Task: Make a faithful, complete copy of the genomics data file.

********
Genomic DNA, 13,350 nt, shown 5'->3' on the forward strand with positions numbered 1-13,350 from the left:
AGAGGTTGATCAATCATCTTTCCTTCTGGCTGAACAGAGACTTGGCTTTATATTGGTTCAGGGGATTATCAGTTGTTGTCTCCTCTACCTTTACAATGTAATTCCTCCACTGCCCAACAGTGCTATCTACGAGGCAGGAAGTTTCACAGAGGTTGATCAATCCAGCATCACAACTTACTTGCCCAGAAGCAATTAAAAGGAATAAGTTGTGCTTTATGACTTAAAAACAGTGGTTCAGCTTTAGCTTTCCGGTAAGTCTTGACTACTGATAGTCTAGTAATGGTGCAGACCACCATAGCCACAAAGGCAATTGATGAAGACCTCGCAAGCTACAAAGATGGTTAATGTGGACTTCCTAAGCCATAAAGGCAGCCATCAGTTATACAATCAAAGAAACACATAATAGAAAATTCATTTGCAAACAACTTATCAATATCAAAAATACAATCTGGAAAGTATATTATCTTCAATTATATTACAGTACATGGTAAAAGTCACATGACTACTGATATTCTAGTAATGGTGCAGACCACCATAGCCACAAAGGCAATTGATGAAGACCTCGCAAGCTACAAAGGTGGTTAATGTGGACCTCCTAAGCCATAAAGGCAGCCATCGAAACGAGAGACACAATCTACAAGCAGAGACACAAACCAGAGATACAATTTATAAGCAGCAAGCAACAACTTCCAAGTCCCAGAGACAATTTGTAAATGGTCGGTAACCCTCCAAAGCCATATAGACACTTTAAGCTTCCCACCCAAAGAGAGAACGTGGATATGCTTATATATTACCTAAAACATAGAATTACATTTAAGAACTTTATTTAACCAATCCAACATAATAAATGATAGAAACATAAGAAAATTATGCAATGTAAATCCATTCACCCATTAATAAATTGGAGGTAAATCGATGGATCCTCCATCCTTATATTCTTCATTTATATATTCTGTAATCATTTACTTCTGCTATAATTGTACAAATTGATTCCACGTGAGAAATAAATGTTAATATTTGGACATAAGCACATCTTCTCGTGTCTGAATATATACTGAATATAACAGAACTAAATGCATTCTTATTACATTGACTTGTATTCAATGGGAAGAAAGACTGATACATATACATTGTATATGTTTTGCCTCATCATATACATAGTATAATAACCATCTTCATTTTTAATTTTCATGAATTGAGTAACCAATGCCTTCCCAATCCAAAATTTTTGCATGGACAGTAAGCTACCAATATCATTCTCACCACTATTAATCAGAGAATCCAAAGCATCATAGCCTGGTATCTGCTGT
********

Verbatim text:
Genomic DNA, 13,350 nt, shown 5'->3' on the forward strand with positions numbered 1-13,350 from the left:
AGAGGTTGATCAATCATCTTTCCTTCTGGCTGAACAGAGACTTGGCTTTATATTGGTTCAGGGGATTATCAGTTGTTGTCTCCTCTACCTTTACAATGTAATTCCTCCACTGCCCAACAGTGCTATCTACGAGGCAGGAAGTTTCACAGAGGTTGATCAATCCAGCATCACAACTTACTTGCCCAGAAGCAATTAAAAGGAATAAGTTGTGCTTTATGACTTAAAAACAGTGGTTCAGCTTTAGCTTTCCGGTAAGTCTTGACTACTGATAGTCTAGTAATGGTGCAGACCACCATAGCCACAAAGGCAATTGATGAAGACCTCGCAAGCTACAAAGATGGTTAATGTGGACTTCCTAAGCCATAAAGGCAGCCATCAGTTATACAATCAAAGAAACACATAATAGAAAATTCATTTGCAAACAACTTATCAATATCAAAAATACAATCTGGAAAGTATATTATCTTCAATTATATTACAGTACATGGTAAAAGTCACATGACTACTGATATTCTAGTAATGGTGCAGACCACCATAGCCACAAAGGCAATTGATGAAGACCTCGCAAGCTACAAAGGTGGTTAATGTGGACCTCCTAAGCCATAAAGGCAGCCATCGAAACGAGAGACACAATCTACAAGCAGAGACACAAACCAGAGATACAATTTATAAGCAGCAAGCAACAACTTCCAAGTCCCAGAGACAATTTGTAAATGGTCGGTAACCCTCCAAAGCCATATAGACACTTTAAGCTTCCCACCCAAAGAGAGAACGTGGATATGCTTATATATTACCTAAAACATAGAATTACATTTAAGAACTTTATTTAACCAATCCAACATAATAAATGATAGAAACATAAGAAAATTATGCAATGTAAATCCATTCACCCATTAATAAATTGGAGGTAAATCGATGGATCCTCCATCCTTATATTCTTCATTTATATATTCTGTAATCATTTACTTCTGCTATAATTGTACAAATTGATTCCACGTGAGAAATAAATGTTAATATTTGGACATAAGCACATCTTCTCGTGTCTGAATATATACTGAATATAACAGAACTAAATGCATTCTTATTACATTGACTTGTATTCAATGGGAAGAAAGACTGATACATATACATTGTATATGTTTTGCCTCATCATATACATAGTATAATAACCATCTTCATTTTTAATTTTCATGAATTGAGTAACCAATGCCTTCCCAATCCAAAATTTTTGCATGGACAGTAAGCTACCAATATCATTCTCACCACTATTAATCAGAGAATCCAAAGCATCATAGCCTGGTATCTGCTGT